I got it!!!
This is the exclamation that often accompanies reaching Step 3 of gaining competence.
Step 3 is when a person realizes that they're making progress on mastering a new skill. Being stuck squarely in Step 2 a rider may be thinking that they'll never get it right. Attempt after attempt is made. During one try a certain element works but another doesn't. Next time the second element works but the first doesn't. Dang it, dang it, dang it!
Then comes the attempt when it all comes together at the same time. Good job. Do it again. And again. I love these moments with a class, be they beginners or more experienced. I never lose the joy of seeing the light come on. Nor in exulting with a rider over their conquest. Step 2 is so satisfying on two counts. Firstly, there's the initial thrill of victory at the conquest. Secondly, the peace of mind in simply knowing we can do something is priceless. We know because we've done it. More than once.
A rider can certainly learn and conquer on their own. As I've written before, however, in my opinion there's a big advantage in learning under the watchful eyes of professional trainers.
This is true for whatever level of experience we have. Here's a group at the end of a Basic class. They're feeling pretty pleased with themselves.
As well they should. These folks have worked hard to master the building blocks. On those blocks they've built some skills that will serve them well on the streets. On top of it all, they conquered a bitterly cold weekend. There's always more to learn, though, isn't there?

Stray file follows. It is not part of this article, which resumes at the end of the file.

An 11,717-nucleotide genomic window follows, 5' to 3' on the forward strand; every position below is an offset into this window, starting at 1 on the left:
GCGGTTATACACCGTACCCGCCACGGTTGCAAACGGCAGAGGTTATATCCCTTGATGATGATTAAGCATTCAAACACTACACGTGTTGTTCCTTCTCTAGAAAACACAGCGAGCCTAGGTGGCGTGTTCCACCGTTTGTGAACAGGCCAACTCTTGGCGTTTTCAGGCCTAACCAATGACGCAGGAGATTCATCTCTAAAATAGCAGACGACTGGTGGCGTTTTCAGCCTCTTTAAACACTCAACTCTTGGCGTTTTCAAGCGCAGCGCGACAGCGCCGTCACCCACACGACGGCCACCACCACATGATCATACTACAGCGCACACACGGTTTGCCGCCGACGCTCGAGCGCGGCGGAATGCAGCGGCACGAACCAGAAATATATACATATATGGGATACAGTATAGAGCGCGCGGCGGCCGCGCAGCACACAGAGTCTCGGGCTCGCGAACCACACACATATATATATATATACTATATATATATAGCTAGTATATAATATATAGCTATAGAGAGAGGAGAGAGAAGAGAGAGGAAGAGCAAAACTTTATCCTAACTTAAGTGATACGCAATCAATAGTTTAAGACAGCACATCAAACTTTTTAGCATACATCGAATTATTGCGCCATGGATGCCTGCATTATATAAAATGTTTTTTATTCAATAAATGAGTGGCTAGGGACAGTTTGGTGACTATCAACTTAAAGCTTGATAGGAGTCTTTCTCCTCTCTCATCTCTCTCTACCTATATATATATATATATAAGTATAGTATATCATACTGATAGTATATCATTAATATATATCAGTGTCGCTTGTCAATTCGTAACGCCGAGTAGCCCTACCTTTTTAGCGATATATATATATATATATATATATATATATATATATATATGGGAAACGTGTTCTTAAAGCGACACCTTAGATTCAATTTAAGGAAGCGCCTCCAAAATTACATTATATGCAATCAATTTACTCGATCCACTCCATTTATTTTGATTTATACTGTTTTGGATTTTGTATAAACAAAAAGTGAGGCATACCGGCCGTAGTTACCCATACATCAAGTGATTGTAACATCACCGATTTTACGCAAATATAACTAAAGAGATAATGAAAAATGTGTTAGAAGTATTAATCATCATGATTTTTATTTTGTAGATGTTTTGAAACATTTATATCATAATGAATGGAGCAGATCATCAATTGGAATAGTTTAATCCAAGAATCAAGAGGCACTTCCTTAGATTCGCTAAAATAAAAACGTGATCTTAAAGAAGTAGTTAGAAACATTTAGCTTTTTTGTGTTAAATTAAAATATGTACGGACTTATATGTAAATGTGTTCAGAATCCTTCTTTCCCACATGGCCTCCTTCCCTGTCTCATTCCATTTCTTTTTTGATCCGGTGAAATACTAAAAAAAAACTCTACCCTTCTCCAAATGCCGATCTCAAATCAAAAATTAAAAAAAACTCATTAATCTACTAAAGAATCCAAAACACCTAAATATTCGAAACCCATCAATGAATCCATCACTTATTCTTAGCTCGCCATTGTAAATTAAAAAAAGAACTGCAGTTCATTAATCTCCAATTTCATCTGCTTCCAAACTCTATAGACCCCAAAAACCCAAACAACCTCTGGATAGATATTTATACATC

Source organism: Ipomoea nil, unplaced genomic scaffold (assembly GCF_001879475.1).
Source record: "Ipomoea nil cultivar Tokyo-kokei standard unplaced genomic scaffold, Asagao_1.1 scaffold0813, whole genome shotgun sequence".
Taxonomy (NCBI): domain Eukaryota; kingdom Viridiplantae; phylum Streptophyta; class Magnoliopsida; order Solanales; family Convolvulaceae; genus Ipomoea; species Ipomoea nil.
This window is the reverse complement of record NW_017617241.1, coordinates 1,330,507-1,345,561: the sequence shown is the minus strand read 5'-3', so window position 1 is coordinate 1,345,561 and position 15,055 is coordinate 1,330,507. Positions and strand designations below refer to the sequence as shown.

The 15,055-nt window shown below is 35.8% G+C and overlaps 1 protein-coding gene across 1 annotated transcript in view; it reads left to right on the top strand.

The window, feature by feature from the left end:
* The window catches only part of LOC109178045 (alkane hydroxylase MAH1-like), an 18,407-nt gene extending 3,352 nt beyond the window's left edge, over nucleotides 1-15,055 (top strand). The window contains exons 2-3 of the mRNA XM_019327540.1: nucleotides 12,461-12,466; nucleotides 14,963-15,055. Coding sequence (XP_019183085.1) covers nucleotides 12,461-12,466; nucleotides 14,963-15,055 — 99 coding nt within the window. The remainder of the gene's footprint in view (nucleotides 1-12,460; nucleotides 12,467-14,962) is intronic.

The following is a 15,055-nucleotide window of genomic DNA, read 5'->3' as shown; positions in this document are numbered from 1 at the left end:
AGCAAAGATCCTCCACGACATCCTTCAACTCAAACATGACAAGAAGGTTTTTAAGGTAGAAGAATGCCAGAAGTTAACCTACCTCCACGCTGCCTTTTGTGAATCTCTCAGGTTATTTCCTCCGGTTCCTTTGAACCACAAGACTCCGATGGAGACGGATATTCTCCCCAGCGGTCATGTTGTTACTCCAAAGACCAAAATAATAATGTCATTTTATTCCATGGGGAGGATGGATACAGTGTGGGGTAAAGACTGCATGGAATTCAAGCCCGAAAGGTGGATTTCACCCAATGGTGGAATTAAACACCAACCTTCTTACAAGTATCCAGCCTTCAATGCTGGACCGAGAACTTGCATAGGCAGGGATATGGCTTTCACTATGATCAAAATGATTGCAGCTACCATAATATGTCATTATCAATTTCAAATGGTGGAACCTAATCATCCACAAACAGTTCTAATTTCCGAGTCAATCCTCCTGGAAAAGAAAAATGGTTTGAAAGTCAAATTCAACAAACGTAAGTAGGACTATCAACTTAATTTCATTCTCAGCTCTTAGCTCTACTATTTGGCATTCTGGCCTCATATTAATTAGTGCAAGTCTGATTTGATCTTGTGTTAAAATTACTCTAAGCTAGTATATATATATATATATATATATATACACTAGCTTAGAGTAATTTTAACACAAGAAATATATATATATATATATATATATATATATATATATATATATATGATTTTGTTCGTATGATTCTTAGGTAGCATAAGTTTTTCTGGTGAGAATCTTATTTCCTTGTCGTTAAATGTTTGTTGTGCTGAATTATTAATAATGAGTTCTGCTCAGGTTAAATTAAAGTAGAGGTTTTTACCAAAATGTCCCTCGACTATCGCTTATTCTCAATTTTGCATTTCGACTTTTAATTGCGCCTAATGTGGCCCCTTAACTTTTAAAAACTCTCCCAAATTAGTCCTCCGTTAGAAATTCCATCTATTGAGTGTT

This is a group of more experienced riders. They're spending a warm afternoon brushing up on rusty skills plus learning some new ones. The skills being worked on are more advanced but that same joy of conquest and satisfaction is just as strong as the beginners. The satisfaction scale is actually probably a lot higher at this stage. Nothing like having a full tool box and knowing how to use them, is there?
Even professional riders seek out training from qualified instructors. Their investment of time proves that these riders find value in formal training and feedback.
An instructor can share with a rider some valuable feedback. One really valuable thing we might not think of is just plain positive comments. Knowing what we're doing right frees us to concentrate on other things. It's the typical, "I got that down, now I can work on this other thing".
Instructors can see things that the rider often isn't aware of. A great example is during maximum braking. There's more to the process than just a short stop without falling down. We practice under controlled conditions. The braking chutes are clean, if not always dry! There is no conflicting traffic. Students do feel a certain amount of stress and tension. It's nothing compared to what they'll feel on the streets when their maximum braking is done in response to a critical incident. In those kind of situations their technique absolutely must be right. During practice, however, the students can sometimes get away with less than perfect technique. Which is where the instructors come in. We help to make the technique perfect.
For basic riders we're looking for certain things like one smooth and progressive squeeze of the brake lever. That's pretty much what the beginner riders are capable of absorbing. As the experience level of the class goes up, we're looking at things more closely.